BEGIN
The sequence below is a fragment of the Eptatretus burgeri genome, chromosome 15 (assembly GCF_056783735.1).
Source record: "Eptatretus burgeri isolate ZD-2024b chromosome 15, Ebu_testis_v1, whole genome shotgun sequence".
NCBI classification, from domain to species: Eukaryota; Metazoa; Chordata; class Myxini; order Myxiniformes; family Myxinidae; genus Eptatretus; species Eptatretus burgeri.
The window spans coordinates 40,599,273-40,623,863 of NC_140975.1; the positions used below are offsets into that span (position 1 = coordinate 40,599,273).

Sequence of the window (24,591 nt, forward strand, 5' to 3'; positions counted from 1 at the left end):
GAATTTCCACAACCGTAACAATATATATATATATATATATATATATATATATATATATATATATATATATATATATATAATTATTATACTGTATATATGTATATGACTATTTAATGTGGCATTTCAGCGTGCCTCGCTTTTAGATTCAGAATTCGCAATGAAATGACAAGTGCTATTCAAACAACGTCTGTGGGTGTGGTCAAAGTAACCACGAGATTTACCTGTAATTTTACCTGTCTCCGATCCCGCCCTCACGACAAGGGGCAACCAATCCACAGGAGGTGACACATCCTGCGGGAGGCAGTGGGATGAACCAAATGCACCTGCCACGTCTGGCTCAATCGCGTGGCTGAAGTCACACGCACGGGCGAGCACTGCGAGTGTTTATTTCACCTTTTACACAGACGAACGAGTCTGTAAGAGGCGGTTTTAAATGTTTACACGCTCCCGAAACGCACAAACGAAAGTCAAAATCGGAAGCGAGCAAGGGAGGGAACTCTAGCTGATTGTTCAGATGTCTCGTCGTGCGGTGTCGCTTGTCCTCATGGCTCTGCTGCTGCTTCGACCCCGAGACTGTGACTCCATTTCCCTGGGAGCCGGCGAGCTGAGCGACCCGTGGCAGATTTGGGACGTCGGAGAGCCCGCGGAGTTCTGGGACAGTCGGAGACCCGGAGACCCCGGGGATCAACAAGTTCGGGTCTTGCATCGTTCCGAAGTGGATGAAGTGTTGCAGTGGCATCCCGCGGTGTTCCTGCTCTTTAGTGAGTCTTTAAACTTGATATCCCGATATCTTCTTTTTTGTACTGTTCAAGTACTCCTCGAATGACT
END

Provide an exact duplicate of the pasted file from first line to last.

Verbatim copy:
The sequence below is a fragment of the Eptatretus burgeri genome, chromosome 15 (assembly GCF_056783735.1).
Source record: "Eptatretus burgeri isolate ZD-2024b chromosome 15, Ebu_testis_v1, whole genome shotgun sequence".
NCBI classification, from domain to species: Eukaryota; Metazoa; Chordata; class Myxini; order Myxiniformes; family Myxinidae; genus Eptatretus; species Eptatretus burgeri.
The window spans coordinates 40,599,273-40,623,863 of NC_140975.1; the positions used below are offsets into that span (position 1 = coordinate 40,599,273).

Sequence of the window (24,591 nt, forward strand, 5' to 3'; positions counted from 1 at the left end):
GAATTTCCACAACCGTAACAATATATATATATATATATATATATATATATATATATATATATATATATATATATATATAATTATTATACTGTATATATGTATATGACTATTTAATGTGGCATTTCAGCGTGCCTCGCTTTTAGATTCAGAATTCGCAATGAAATGACAAGTGCTATTCAAACAACGTCTGTGGGTGTGGTCAAAGTAACCACGAGATTTACCTGTAATTTTACCTGTCTCCGATCCCGCCCTCACGACAAGGGGCAACCAATCCACAGGAGGTGACACATCCTGCGGGAGGCAGTGGGATGAACCAAATGCACCTGCCACGTCTGGCTCAATCGCGTGGCTGAAGTCACACGCACGGGCGAGCACTGCGAGTGTTTATTTCACCTTTTACACAGACGAACGAGTCTGTAAGAGGCGGTTTTAAATGTTTACACGCTCCCGAAACGCACAAACGAAAGTCAAAATCGGAAGCGAGCAAGGGAGGGAACTCTAGCTGATTGTTCAGATGTCTCGTCGTGCGGTGTCGCTTGTCCTCATGGCTCTGCTGCTGCTTCGACCCCGAGACTGTGACTCCATTTCCCTGGGAGCCGGCGAGCTGAGCGACCCGTGGCAGATTTGGGACGTCGGAGAGCCCGCGGAGTTCTGGGACAGTCGGAGACCCGGAGACCCCGGGGATCAACAAGTTCGGGTCTTGCATCGTTCCGAAGTGGATGAAGTGTTGCAGTGGCATCCCGCGGTGTTCCTGCTCTTTAGTGAGTCTTTAAACTTGATATCCCGATATCTTCTTTTTTGTACTGTTCAAGTACTCCTCGAATGACT